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Scott Williams Chairman of the Independent Broadcasters of Ireland expressed disappointment at the lack of vision from the various political parties for the development of the independent broadcasting sector in Ireland.

“A strong and vibrant broadcasting sector is the backbone of every democratic society and in Ireland we have a particularly strong tradition of radio listenership.  Today’s JNLR figures confirm this strength with 2.411 million people listening to independent radio every day. Independent radio holds a 67% prime time share, which means that two thirds of all radio listening is to independent radio. Independent radio is at the heart of every community and with more than 1500 people employed in the sector it is critical that the Government of the day support its continued development”, he said.

“We welcome the fact that Fine Gael, which at this stage is the party most likely to lead the next Government, has at least included reference to Independent Broadcasting in its election manifesto.  However, its proposals are ill defined and do not go far enough.

The proposals on the reduction of the broadcast levy imposed on radio stations to cover the cost of the BAI, for example, provide no clarity as to the level of reduction which could be delivered, the timeline for cost savings and when or how the savings would arise from the merger of the BAI and ComReg. We believe it is vital that a dedicated broadcasting regulator remains in place and that broadcasting continues to be treated as a separate sector.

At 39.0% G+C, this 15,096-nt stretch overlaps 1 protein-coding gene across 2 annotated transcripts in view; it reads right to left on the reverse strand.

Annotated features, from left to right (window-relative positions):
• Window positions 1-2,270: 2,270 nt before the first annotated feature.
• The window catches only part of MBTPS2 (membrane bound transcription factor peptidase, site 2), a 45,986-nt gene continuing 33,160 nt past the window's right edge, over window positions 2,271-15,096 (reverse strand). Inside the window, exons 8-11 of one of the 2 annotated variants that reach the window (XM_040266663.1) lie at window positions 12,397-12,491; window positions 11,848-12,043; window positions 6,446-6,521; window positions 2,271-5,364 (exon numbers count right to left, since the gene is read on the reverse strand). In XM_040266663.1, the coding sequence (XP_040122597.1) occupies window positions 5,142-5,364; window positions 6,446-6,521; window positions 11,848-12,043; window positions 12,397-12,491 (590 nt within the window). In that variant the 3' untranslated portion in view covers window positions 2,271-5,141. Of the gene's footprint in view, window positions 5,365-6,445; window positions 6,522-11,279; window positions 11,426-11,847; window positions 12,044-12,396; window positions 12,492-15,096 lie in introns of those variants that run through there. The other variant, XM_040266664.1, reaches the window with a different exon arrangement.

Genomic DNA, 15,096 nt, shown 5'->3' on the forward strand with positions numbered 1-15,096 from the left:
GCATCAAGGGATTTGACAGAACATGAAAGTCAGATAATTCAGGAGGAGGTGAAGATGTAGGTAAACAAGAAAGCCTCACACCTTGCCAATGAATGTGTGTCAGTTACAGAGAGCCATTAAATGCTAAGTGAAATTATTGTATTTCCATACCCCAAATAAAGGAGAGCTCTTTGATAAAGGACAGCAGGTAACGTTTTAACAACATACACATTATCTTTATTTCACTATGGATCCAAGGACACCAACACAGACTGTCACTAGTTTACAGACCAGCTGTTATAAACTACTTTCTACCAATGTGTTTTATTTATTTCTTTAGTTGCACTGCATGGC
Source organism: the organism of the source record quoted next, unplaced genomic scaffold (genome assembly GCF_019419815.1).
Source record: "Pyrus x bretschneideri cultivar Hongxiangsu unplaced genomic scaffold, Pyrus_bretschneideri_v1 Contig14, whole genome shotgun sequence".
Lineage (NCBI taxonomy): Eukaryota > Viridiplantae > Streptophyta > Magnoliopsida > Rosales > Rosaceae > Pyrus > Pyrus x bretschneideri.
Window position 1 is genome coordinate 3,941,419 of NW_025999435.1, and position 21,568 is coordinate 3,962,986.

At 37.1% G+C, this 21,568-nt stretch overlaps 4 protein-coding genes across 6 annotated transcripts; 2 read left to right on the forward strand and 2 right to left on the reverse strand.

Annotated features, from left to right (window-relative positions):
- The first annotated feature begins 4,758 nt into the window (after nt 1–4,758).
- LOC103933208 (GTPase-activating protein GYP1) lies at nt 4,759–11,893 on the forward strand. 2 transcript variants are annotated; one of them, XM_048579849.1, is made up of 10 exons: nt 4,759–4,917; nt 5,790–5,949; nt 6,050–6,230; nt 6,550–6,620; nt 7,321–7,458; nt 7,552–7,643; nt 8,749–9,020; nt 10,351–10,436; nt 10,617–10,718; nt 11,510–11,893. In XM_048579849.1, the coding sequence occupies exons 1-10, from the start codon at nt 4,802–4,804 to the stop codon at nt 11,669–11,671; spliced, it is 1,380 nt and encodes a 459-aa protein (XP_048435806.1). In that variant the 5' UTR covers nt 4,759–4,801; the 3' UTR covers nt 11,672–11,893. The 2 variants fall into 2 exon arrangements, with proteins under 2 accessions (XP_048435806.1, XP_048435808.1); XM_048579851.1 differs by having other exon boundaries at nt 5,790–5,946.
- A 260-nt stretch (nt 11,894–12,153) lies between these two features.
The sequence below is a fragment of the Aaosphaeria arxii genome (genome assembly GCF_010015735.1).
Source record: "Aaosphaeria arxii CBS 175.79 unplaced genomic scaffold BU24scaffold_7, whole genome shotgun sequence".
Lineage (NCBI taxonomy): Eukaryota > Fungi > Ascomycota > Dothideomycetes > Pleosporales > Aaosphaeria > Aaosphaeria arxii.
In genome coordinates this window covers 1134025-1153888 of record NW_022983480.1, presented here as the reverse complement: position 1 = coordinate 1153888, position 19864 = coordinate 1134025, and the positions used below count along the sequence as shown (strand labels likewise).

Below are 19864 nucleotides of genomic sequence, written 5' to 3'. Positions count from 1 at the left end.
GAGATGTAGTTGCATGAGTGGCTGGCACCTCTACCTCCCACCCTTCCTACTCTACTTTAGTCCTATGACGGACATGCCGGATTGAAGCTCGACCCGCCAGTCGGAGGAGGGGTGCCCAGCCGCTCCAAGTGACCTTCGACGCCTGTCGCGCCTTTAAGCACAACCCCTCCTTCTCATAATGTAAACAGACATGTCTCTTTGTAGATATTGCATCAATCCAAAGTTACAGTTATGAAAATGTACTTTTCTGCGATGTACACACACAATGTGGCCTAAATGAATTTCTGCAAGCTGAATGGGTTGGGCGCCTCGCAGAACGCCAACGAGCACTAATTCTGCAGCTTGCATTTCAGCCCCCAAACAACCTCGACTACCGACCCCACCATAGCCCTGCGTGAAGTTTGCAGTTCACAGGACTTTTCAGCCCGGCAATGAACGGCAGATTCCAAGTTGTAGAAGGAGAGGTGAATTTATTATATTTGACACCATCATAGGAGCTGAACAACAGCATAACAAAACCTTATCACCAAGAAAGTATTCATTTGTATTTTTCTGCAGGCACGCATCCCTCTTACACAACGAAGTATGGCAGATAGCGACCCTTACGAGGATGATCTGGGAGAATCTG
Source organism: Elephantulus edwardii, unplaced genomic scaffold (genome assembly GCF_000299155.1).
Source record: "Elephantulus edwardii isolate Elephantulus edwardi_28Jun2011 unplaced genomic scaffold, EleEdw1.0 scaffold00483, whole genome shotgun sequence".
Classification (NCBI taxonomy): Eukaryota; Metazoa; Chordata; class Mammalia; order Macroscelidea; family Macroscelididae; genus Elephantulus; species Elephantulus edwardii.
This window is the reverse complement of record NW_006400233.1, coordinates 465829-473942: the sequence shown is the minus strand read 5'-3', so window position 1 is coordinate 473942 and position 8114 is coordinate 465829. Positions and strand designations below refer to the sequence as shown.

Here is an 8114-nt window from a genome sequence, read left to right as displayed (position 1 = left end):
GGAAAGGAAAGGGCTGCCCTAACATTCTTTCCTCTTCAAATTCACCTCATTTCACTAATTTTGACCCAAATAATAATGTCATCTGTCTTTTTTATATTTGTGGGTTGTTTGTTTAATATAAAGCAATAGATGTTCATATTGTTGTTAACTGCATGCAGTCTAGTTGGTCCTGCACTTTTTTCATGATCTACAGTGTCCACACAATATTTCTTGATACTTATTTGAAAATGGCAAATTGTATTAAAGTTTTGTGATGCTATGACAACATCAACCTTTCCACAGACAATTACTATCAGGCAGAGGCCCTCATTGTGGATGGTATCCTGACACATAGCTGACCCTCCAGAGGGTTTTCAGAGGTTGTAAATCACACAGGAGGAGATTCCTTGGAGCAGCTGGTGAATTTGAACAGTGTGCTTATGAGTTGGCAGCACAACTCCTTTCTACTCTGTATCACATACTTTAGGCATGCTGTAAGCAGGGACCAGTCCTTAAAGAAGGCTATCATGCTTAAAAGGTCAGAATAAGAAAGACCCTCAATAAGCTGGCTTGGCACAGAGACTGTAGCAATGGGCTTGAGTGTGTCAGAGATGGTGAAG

“The manifesto also proposes changes to the TV Licence fee but does not offer any hope that taxpayers will no longer be required to subsidise RTÉ’s operations.  The licence fee gives RTÉ unfair competitive advantage and we have raised this issue many times. RTÉ’s dominance cannot continue to be funded from the Exchequer to the extent it has in the past.

“We welcome Enda Kenny’s commitment in an interview on Galway Bay FM yesterday that, if elected to Government, he will review exchequer funding to RTÉ as part of the work of the next Government in the context of how public money is awarded and how money is spent.

“I am disappointed that the political parties appear to be under estimating the importance of our sector. I am calling on the new Government to engage fully with IBI to understand more thoroughly the issues facing the independent radio sector.

Ends.